July 16, 2013
Next week, Fast Horse will be included in the Minneapolis/St. Paul Business Journal “Best Places to Work” awards program for the third year in a row.
We’ll round up a few Ponies and spend a couple of hours in the spotlight to celebrate with fellow honorees.
But once the name tags are peeled off, the trophy is placed on the shelf and the article filed, it’s worth asking: Was it worth it?
Recently, Arik Hanson had an interesting post on his Communications Conversations blog that asks that very question.
Arik is very thoughtful about the communications business, and shows no reluctance to take a strong position. His thought on this issue, if I might paraphrase, is that businesses that really walk the walk on being a great place to work don’t need to toot their own horn in this way. Arik concludes that word on the street is a better reflection of whether a place is a good place to work, so the effort might not be worth it.
So, is it worth it? I put the question to some of my colleagues. Here’s a sampling of their responses:
I think it is important and worth it. These awards and distinctions add to the mystique of the brand.
Building a strong agency brand is important and while I agree that the work is the backbone of the agency’s brand, there are many, many other elements that support the brand — the office space, the stellar quality of the staff, the client roster, etc. Winning these awards is just another way to support the Fast Horse brand.
It gives us something to tweet about and post about. And I think the clients care about this stuff. They want their agency to be a “notable” and the halo rubs off on them by extension.
I think you need a blended approach and that’s what Fast Horse does — it’s not like we’re sacrificing networking and word-of-mouth for just doing lists.
Yes, I do feel it’s valuable and gives people pride to know they work at a place that is named best places to work. Inside the industry, I can see how people may not find it’s needed, but I think the award brings our name and what we do to people outside of the industry.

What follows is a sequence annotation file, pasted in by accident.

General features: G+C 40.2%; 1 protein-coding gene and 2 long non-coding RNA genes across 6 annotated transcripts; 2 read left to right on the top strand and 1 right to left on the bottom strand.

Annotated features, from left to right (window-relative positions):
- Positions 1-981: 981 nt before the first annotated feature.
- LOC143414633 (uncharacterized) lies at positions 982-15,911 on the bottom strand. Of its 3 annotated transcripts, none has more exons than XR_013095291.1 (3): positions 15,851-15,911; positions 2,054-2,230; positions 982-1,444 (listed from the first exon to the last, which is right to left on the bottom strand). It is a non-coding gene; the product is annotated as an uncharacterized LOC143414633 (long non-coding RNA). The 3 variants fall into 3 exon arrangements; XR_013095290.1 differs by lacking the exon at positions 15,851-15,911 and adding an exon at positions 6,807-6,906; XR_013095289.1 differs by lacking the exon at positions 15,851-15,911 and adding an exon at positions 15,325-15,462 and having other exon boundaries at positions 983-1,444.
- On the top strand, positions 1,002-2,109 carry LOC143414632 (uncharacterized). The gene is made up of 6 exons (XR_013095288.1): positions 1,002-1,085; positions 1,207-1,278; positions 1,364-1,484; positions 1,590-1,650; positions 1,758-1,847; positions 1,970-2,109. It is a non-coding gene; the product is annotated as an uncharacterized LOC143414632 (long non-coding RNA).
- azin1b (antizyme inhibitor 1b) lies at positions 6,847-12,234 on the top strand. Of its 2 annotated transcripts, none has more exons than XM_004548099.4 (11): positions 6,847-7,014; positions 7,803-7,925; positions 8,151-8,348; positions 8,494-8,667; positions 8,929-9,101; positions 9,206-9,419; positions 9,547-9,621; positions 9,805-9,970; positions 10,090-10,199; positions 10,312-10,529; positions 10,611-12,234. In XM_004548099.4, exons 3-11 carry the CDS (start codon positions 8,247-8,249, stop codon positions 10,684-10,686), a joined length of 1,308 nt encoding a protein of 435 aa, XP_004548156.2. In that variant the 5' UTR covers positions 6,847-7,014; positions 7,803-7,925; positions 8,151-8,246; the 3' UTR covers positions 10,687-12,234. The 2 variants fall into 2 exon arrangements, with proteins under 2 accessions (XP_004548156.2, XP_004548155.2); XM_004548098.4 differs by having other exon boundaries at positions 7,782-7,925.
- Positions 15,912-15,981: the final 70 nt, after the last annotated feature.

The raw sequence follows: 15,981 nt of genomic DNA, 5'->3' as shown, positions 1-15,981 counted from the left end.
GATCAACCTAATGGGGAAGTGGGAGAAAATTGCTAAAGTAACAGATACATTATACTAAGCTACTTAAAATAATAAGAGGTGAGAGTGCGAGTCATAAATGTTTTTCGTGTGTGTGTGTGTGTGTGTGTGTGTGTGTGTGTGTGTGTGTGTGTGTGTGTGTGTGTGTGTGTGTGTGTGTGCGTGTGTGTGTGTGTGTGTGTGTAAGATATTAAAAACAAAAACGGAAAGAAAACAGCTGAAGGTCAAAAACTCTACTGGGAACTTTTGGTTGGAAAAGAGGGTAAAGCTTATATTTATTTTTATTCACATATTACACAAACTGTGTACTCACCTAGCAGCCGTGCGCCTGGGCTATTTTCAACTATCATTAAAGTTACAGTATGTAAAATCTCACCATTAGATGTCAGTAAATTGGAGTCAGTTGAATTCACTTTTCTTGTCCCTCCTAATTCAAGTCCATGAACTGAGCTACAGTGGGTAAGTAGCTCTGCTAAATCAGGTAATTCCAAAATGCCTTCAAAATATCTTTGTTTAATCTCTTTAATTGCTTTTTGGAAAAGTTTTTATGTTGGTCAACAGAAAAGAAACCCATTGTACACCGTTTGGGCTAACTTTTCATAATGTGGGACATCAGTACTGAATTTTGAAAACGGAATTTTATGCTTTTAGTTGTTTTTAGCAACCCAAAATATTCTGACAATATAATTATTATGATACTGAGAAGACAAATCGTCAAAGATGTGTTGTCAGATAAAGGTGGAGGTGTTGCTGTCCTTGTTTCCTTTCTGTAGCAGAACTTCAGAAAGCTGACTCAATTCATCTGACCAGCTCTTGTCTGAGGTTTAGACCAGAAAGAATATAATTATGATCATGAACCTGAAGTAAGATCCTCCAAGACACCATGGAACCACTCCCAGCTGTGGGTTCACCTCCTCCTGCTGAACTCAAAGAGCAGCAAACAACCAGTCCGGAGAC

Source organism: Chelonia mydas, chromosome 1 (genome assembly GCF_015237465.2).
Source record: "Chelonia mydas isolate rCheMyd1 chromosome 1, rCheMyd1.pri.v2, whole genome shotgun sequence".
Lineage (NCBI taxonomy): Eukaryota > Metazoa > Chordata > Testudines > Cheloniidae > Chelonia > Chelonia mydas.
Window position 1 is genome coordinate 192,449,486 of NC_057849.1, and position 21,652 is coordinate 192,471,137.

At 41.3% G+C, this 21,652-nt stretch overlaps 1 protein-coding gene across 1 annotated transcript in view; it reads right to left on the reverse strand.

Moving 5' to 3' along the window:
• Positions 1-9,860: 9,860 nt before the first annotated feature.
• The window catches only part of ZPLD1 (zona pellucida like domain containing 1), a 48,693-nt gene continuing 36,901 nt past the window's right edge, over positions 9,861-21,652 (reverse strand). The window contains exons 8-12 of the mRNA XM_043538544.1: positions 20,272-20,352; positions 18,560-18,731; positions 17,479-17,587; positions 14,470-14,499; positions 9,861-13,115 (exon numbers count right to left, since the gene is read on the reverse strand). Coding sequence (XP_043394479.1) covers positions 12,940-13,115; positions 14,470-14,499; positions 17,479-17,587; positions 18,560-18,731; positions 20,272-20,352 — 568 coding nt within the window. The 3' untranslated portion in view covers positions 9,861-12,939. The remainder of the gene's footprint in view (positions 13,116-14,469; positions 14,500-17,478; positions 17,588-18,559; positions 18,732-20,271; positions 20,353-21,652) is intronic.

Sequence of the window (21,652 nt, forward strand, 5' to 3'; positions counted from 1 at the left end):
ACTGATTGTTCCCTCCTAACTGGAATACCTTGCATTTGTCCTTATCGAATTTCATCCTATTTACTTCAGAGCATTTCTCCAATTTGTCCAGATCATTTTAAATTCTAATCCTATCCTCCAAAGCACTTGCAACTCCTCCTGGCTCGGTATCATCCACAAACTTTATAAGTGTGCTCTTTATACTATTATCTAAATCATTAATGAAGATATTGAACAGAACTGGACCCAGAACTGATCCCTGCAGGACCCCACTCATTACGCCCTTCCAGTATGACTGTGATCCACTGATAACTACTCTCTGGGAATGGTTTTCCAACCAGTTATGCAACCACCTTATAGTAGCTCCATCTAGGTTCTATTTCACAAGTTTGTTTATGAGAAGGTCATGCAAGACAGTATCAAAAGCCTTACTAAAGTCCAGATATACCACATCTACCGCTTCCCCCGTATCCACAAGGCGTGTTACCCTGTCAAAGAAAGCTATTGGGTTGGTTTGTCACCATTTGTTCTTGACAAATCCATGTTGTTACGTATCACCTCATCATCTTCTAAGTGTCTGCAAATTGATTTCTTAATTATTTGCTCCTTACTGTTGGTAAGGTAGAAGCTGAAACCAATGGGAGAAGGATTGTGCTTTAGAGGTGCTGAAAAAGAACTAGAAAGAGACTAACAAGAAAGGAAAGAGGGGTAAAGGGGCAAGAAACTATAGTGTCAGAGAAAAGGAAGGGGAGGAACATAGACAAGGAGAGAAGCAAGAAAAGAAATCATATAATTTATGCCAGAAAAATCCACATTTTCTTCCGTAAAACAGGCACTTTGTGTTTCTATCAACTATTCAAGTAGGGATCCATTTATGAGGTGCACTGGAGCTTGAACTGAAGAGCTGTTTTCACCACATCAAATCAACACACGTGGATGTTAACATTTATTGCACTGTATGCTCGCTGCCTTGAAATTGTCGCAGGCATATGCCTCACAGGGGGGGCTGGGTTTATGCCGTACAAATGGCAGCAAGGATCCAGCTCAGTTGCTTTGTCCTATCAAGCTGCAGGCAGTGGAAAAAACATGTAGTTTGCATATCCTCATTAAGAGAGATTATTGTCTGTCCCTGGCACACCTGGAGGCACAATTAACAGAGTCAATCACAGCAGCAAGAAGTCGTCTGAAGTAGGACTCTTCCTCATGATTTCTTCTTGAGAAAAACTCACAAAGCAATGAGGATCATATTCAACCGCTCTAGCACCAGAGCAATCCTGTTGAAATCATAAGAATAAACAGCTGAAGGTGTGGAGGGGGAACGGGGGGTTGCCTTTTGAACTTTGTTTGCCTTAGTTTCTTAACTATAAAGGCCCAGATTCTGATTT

As a company that looks to and can expand across several disciplines and mediums, that’s invaluable. A great word-of-mouth tool.
I think the investment of time a company places on such lists speaks volumes. It’s not an end all be all, but it is a shorthand for people looking for jobs.
And I know that if I was looking for a place to work I’d much rather work somewhere that cares enough to invest that time to let their employees voice their opinion, than a place that think it’s a waste of time.
What (Arik) says is right, but being on the list is a way to thin the herd of companies who can’t be bothered. And if you can’t be bothered, then I shouldn’t be bothered to apply there.
I’ll throw in my two cents from the perspective of a recent college graduate. The “Best Places to Work” lists played an integral role in my job hunt during my senior year of college.
I kicked off the job hunt by finding the different “Best of” lists in the cities I was considering. I would find companies on the lists that interested me, and then I’d keep tabs on them and whether they had job openings.
When I came across the Fast Horse summer intern job posting, the Fast Horse name rang a bell because I had seen it on these lists.
It also gave Fast Horse added credibility in my mind. What company would you be more excited to go to on your first day of work: One with a bunch of accolades for their work, or one with a bunch of accolades for their work AND the “Best Places to Work” credit?
And honestly, it’s just something fun to brag about with my other friends who are starting their first job out of school. When I’m talking about hotdesking and wearing shorts to work in the summer, I can also add how that leads us to being one of the top places to work.
So, the Ponies have spoken. The consensus seems to be that it gives my colleagues a sense of pride to see Fast Horse included on these lists, and that makes the investment we make in offering ourselves for consideration worth it.
Now if you want to get me ranting about worthless lists, I respectfully submit to you the annual PR, advertising and digital agency rankings. Everything I wrote here five years ago rings even more true today.
But that’s for another day.